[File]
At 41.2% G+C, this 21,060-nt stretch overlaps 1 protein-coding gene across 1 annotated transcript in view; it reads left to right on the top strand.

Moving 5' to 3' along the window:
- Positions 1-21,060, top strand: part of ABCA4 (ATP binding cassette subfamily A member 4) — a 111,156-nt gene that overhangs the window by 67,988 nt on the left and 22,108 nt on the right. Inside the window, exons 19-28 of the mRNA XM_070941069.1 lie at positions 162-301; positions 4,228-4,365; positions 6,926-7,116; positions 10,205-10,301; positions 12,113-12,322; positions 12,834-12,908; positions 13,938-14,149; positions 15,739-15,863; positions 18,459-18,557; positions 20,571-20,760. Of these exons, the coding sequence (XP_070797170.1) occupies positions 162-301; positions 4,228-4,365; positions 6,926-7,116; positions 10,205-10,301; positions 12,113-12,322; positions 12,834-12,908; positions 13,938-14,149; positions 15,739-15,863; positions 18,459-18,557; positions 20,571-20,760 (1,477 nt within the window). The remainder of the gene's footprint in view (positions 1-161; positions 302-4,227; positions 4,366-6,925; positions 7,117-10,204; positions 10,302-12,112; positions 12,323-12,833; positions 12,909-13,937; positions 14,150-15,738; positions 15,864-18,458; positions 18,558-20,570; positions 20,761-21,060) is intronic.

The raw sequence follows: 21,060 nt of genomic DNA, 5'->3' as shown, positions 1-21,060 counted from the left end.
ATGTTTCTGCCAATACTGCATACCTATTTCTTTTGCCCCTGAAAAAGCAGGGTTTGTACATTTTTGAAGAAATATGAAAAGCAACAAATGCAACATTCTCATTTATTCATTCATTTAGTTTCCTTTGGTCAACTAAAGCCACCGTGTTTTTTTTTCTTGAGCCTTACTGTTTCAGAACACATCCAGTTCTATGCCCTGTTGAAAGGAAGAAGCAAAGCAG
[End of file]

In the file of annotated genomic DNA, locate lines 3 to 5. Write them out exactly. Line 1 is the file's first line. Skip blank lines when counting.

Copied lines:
- Positions 1-21,060, top strand: part of ABCA4 (ATP binding cassette subfamily A member 4) — a 111,156-nt gene that overhangs the window by 67,988 nt on the left and 22,108 nt on the right. Inside the window, exons 19-28 of the mRNA XM_070941069.1 lie at positions 162-301; positions 4,228-4,365; positions 6,926-7,116; positions 10,205-10,301; positions 12,113-12,322; positions 12,834-12,908; positions 13,938-14,149; positions 15,739-15,863; positions 18,459-18,557; positions 20,571-20,760. Of these exons, the coding sequence (XP_070797170.1) occupies positions 162-301; positions 4,228-4,365; positions 6,926-7,116; positions 10,205-10,301; positions 12,113-12,322; positions 12,834-12,908; positions 13,938-14,149; positions 15,739-15,863; positions 18,459-18,557; positions 20,571-20,760 (1,477 nt within the window). The remainder of the gene's footprint in view (positions 1-161; positions 302-4,227; positions 4,366-6,925; positions 7,117-10,204; positions 10,302-12,112; positions 12,323-12,833; positions 12,909-13,937; positions 14,150-15,738; positions 15,864-18,458; positions 18,558-20,570; positions 20,761-21,060) is intronic.

The raw sequence follows: 21,060 nt of genomic DNA, 5'->3' as shown, positions 1-21,060 counted from the left end.
ATGTTTCTGCCAATACTGCATACCTATTTCTTTTGCCCCTGAAAAAGCAGGGTTTGTACATTTTTGAAGAAATATGAAAAGCAACAAATGCAACATTCTCATTTATTCATTCATTTAGTTTCCTTTGGTCAACTAAAGCCACCGTGTTTTTTTTTCTTGAGCCTTACTGTTTCAGAACACATCCAGTTCTATGCCCTGTTGAAAGGAAGAAGCAAAGCAG